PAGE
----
Review Article

Does the efficacy of neurodynamic treatments depend on the presence and type of criteria used to define neural mechanosensitivity in spinally-referred leg pain? A systematic review and meta-analysis

Tawanda Murape, Timothy R. Ainslie, Cato A. Basson, Annina Schmid
South African Journal of Physiotherapy | Vol 78, No 1 | a1627 | DOI: https://doi.org/10.4102/sajp.v78i1.1627 | © 2022 Tawanda Murape, Timothy R. Ainslie, Cato A. Basson, Annina B. Schmid | This work is licensed under CC Attribution 4.0
Submitted: 13 September 2021 | Published: 22 July 2022

About the author(s)

Tawanda Murape, Department of Sport, Health Sciences and Social Work, Faculty of Health and Life Sciences, Oxford Brookes University, Oxford, United Kingdom
Timothy R. Ainslie, Department of Sport, Health Sciences and Social Work, Faculty of Health and Life Sciences, Oxford Brookes University, Oxford, United Kingdom
Cato A. Basson, Department of Physiotherapy, Faculty of Health Sciences, University of the Witwatersrand, Johannesburg, South Africa
Annina Schmid, Nuffield Department of Clinical Neurosciences, Faculty of Medical Sciences, University of Oxford, Oxford, United Kingdom

Abstract

Background: It remains unclear whether definite neural mechanosensitivity (NM) is required for neural mobilisations to be beneficial in people with spinally referred leg pain.

Objective: To determine whether the efficacy of neural mobilisations in patients with spinally referred leg pain depends on the presence and type of criteria used to define NM.

Method: PubMed, CINAHL, Cochrane Central Register of Controlled Trials, PEDro and Science Direct were searched from 1980 to March 2020. Randomised controlled trials evaluating the efficacy of neural mobilisations on pain and disability in spinally referred leg pain were included. Studies were grouped according to the certainty of NM into NMdefinite, NMunclear, NMuntested and NMabsent. Effects on pain and disability and subgroup differences were examined.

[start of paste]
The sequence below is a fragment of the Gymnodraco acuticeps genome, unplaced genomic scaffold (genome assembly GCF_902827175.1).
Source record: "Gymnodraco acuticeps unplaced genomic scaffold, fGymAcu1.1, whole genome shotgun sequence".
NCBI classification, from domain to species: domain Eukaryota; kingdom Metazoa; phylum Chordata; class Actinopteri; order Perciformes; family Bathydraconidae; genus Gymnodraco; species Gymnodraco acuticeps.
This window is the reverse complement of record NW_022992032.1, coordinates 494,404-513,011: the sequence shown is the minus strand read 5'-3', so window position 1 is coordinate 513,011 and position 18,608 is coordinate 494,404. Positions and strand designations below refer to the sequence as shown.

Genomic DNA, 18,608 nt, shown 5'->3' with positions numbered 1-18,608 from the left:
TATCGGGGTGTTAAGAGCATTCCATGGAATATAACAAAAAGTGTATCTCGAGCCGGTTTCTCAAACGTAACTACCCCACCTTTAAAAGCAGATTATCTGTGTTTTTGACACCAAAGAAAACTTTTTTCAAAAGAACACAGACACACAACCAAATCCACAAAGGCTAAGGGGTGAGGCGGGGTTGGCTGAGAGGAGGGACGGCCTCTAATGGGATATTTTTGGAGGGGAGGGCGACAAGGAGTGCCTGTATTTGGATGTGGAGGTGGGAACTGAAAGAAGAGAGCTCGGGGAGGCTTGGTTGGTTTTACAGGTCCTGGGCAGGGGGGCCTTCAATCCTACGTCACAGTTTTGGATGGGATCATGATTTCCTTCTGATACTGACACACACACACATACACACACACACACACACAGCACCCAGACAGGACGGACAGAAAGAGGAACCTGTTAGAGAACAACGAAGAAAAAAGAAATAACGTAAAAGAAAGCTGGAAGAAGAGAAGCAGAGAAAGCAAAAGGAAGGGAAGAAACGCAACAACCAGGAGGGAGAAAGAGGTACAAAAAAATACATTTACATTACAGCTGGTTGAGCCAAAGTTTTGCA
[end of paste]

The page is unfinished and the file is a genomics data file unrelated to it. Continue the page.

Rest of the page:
Results: We identified 21 studies in 914 patients (3 NMdefinite, 16 NMunclear, 2 NMuntested, 0 NMabsent). Meta-analysis revealed medium to large effect sizes on pain for neurodynamic compared to control interventions in NMdefinite and NMunclear groups. For disability, neurodynamic interventions had medium to large effects in NMunclear but not NMdefinite groups. NMuntested studies could not be pooled.

Conclusion: The nonexistence of studies in patients with negative neurodynamic tests prevents inferences whether neural mobilisations are effective in the absence of NM. The criteria used to define NM may not impact substantially on the efficacy of neural mobilisations. The mostly high risk of bias and heterogeneity prevents firm conclusions.

Clinical implications: Neural mobilisations seem beneficial to reduce pain and disability in spinally referred leg pain independent of the criteria used to interpret neurodynamic tests.


Keywords

spinally referred leg pain; sciatica; neurodynamics; neural mobilisation; straight leg raise; slump; nerve-related pain

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